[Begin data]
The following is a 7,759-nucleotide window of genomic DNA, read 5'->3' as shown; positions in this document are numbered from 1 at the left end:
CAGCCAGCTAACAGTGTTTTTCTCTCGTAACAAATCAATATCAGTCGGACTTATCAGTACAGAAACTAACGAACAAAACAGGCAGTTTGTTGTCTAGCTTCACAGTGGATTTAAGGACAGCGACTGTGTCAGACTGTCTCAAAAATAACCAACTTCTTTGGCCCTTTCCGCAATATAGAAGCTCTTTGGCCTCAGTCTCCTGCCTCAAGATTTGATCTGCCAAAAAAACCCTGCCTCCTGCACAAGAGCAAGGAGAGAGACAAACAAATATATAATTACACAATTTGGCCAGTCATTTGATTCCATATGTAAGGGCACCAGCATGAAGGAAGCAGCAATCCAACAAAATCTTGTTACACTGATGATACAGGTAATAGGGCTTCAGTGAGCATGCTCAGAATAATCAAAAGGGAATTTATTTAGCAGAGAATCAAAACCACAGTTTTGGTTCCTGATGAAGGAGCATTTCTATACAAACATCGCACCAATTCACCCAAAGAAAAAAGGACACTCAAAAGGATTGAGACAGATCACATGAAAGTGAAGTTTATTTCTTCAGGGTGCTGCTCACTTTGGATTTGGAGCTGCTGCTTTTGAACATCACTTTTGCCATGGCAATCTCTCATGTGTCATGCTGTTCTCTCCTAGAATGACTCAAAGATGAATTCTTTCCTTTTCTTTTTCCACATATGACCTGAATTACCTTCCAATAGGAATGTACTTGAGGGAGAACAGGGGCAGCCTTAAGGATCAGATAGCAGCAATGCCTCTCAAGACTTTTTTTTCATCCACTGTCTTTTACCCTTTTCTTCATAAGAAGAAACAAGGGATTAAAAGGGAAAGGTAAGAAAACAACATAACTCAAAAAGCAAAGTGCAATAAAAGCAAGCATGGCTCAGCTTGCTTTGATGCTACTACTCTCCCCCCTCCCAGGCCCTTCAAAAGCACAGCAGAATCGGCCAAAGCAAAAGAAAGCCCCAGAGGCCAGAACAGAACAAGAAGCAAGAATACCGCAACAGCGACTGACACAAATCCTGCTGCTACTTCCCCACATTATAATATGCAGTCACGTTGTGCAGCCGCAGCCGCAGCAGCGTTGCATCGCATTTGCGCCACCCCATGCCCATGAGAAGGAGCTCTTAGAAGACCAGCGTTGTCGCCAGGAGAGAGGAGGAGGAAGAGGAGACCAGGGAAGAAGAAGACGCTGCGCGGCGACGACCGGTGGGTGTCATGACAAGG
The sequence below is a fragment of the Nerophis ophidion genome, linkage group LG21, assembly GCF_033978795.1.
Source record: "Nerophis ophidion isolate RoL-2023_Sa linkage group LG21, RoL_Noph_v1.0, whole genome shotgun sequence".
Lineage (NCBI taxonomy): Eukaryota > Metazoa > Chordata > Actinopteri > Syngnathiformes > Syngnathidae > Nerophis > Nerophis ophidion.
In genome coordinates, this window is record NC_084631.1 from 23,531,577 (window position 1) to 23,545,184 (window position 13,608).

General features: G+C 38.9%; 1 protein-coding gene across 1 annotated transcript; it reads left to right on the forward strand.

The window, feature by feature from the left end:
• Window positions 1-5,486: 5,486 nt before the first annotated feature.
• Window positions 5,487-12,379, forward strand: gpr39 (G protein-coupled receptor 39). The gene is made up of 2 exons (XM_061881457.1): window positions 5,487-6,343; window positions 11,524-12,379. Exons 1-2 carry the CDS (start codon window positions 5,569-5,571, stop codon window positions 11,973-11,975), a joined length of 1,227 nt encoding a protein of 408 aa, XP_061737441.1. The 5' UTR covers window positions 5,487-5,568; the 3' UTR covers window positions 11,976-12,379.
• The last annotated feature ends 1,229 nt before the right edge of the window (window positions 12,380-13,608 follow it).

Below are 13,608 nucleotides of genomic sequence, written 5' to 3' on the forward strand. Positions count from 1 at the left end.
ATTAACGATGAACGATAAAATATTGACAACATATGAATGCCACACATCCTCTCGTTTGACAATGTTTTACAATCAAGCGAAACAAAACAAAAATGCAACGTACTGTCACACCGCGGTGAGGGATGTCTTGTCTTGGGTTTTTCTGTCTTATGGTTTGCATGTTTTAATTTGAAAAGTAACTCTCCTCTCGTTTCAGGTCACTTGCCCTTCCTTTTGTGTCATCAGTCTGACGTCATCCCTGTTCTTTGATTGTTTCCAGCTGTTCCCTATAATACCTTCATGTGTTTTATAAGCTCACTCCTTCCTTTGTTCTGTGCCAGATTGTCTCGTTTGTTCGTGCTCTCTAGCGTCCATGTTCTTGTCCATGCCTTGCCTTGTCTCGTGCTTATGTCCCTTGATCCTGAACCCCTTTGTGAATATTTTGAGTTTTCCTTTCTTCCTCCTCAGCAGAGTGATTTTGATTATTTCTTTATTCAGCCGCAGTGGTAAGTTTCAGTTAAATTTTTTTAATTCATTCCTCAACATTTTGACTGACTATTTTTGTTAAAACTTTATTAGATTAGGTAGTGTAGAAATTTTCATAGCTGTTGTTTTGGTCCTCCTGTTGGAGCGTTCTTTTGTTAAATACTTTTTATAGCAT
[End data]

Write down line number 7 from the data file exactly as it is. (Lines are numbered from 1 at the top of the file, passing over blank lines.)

General features: G+C 38.9%; 1 protein-coding gene across 1 annotated transcript; it reads left to right on the forward strand.